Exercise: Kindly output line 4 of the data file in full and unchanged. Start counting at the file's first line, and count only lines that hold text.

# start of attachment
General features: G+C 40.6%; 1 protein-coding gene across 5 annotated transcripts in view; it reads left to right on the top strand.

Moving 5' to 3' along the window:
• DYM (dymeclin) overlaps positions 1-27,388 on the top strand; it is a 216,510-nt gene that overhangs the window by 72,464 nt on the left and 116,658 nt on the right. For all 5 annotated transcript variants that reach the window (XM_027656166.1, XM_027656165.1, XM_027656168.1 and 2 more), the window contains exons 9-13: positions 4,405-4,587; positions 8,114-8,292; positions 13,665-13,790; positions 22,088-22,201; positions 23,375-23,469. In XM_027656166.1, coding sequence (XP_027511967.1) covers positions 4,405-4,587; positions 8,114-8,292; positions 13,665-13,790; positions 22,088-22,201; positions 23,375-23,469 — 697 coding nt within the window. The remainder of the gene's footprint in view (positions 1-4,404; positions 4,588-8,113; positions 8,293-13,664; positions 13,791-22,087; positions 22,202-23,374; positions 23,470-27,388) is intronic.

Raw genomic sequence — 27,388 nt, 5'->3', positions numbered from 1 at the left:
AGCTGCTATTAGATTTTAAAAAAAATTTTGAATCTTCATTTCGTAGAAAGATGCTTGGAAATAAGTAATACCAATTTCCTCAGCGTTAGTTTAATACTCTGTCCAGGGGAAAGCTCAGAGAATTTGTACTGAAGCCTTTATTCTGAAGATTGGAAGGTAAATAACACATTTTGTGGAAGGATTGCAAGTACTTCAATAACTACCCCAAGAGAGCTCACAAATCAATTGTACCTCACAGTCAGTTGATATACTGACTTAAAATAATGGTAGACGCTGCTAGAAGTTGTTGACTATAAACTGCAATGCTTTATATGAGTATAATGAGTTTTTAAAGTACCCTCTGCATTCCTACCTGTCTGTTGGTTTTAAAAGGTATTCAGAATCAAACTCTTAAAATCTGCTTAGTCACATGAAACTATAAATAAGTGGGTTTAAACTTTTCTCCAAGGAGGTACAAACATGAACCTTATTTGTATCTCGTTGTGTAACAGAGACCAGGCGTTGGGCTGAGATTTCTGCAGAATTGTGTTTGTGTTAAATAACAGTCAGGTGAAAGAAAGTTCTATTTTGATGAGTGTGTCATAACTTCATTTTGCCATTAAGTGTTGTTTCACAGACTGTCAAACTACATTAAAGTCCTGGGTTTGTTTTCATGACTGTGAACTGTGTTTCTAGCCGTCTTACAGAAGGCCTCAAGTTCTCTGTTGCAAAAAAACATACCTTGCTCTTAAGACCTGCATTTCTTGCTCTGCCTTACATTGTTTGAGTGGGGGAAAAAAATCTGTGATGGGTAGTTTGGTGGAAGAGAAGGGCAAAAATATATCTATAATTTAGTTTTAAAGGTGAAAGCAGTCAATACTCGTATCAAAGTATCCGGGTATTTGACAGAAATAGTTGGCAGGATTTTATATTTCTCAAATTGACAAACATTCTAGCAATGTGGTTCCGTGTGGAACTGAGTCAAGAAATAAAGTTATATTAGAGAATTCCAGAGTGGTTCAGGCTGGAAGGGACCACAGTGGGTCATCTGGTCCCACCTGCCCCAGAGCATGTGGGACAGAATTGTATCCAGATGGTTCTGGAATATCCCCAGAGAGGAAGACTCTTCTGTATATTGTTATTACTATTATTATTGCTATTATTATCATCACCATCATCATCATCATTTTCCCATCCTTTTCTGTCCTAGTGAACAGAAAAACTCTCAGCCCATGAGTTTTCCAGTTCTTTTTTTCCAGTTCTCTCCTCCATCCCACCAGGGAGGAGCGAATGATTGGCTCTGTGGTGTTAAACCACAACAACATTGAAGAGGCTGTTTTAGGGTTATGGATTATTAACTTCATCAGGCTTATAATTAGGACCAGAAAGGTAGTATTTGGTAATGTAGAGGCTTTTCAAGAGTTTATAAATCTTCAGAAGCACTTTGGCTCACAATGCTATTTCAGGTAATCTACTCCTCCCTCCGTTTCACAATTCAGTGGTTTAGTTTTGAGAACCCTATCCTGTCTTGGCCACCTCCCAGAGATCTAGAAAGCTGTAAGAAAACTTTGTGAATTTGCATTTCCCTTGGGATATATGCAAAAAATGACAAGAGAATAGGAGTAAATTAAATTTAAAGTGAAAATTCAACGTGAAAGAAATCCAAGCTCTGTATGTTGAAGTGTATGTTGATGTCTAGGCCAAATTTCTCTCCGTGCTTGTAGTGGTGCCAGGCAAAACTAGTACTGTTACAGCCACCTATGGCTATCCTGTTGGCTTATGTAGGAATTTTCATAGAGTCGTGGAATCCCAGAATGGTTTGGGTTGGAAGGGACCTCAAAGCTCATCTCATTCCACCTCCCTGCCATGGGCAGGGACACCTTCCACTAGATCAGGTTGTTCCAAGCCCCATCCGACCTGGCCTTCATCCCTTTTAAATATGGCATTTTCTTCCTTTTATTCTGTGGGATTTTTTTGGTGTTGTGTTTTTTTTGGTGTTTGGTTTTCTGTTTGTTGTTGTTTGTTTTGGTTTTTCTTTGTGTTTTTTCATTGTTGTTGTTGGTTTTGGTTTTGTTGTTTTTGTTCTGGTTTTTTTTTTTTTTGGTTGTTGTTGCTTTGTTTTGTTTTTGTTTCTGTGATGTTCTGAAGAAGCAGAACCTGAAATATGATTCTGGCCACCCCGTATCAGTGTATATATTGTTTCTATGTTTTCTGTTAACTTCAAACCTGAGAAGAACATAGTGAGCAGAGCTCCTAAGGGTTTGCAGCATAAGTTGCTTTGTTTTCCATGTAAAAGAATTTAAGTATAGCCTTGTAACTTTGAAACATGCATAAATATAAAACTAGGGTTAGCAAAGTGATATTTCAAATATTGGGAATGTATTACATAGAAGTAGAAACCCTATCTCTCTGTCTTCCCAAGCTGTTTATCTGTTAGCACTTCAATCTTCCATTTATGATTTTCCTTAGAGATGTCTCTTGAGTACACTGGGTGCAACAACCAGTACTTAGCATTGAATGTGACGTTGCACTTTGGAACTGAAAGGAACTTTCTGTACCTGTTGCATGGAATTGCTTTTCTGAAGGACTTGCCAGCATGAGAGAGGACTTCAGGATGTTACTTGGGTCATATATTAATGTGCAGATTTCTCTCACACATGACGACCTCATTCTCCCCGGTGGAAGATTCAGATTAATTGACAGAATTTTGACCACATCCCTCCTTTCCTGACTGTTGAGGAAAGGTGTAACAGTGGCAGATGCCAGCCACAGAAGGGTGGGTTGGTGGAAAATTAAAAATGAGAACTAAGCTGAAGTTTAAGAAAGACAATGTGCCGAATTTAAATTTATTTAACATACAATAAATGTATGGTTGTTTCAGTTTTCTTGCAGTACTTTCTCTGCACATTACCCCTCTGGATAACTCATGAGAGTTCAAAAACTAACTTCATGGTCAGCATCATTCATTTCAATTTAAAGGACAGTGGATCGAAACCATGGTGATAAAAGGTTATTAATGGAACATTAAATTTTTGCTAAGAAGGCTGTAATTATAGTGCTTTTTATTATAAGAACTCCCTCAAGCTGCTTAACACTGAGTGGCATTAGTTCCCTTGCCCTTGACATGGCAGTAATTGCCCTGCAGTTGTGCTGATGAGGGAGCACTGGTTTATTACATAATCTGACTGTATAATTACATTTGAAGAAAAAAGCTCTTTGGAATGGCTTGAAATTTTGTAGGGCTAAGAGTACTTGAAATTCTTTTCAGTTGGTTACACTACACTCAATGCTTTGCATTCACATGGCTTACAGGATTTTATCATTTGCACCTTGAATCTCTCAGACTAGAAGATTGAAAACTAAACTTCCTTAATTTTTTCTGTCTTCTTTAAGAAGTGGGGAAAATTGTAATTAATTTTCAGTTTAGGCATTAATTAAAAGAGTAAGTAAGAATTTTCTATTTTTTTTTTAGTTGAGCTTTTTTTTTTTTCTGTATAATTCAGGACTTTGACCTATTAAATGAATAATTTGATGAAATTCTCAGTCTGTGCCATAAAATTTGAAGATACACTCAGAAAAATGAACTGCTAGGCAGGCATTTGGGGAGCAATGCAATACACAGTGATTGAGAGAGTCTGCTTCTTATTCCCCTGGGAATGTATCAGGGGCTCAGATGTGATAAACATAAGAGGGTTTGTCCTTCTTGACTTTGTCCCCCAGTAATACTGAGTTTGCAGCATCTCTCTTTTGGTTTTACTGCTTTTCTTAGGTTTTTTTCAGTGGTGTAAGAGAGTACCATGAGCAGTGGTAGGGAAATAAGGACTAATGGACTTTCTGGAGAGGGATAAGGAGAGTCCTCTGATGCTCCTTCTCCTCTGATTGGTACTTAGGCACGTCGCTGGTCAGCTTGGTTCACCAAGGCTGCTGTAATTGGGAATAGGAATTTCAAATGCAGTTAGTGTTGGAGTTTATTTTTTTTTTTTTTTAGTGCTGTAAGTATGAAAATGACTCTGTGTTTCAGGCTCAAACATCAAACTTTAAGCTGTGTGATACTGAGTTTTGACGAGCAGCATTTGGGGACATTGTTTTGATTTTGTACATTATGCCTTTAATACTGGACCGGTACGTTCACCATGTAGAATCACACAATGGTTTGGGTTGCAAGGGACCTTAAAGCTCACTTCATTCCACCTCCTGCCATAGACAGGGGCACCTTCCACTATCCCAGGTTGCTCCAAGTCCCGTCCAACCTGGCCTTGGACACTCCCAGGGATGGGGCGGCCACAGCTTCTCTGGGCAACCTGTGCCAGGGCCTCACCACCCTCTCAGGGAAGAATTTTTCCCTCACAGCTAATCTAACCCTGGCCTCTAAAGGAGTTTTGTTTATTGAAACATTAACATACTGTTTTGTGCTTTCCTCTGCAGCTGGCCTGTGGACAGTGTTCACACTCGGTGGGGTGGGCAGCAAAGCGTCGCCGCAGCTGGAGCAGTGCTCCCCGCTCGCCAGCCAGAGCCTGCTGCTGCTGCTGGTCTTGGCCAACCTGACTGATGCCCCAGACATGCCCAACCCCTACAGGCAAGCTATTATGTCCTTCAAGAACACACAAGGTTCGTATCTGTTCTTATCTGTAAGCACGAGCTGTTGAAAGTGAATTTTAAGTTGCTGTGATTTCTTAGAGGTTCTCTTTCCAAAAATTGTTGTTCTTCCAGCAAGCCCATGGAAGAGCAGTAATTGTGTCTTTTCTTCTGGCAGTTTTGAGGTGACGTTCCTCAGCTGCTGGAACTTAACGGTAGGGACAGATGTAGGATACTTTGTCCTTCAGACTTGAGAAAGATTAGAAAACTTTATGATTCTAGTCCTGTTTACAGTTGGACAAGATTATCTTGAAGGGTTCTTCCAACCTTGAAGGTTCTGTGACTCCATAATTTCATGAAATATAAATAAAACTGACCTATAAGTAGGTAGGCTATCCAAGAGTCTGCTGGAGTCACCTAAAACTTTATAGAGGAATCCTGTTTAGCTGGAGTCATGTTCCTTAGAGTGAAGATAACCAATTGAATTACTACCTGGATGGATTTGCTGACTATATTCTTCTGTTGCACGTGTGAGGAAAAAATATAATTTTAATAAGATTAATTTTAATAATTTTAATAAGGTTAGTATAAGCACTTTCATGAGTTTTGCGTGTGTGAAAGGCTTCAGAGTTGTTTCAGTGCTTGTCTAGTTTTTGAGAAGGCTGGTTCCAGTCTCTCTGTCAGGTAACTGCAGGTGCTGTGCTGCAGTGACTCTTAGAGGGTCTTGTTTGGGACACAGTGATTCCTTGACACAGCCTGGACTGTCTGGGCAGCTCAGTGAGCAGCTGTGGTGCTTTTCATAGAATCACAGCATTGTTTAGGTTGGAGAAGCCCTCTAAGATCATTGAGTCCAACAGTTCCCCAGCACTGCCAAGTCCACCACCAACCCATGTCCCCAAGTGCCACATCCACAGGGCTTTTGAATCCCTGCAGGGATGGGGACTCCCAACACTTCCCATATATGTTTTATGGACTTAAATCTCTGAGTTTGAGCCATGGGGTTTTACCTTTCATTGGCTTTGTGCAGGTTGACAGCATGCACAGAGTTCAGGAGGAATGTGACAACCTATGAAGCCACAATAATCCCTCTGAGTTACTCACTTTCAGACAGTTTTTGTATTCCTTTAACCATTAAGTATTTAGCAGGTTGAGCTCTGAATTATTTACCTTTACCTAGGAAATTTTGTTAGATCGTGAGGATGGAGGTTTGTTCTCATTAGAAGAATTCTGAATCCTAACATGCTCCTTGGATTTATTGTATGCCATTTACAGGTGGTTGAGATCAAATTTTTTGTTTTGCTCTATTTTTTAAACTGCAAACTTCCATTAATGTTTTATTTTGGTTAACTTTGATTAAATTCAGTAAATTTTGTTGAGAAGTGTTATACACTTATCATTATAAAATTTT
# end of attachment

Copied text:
Raw genomic sequence — 27,388 nt, 5'->3', positions numbered from 1 at the left: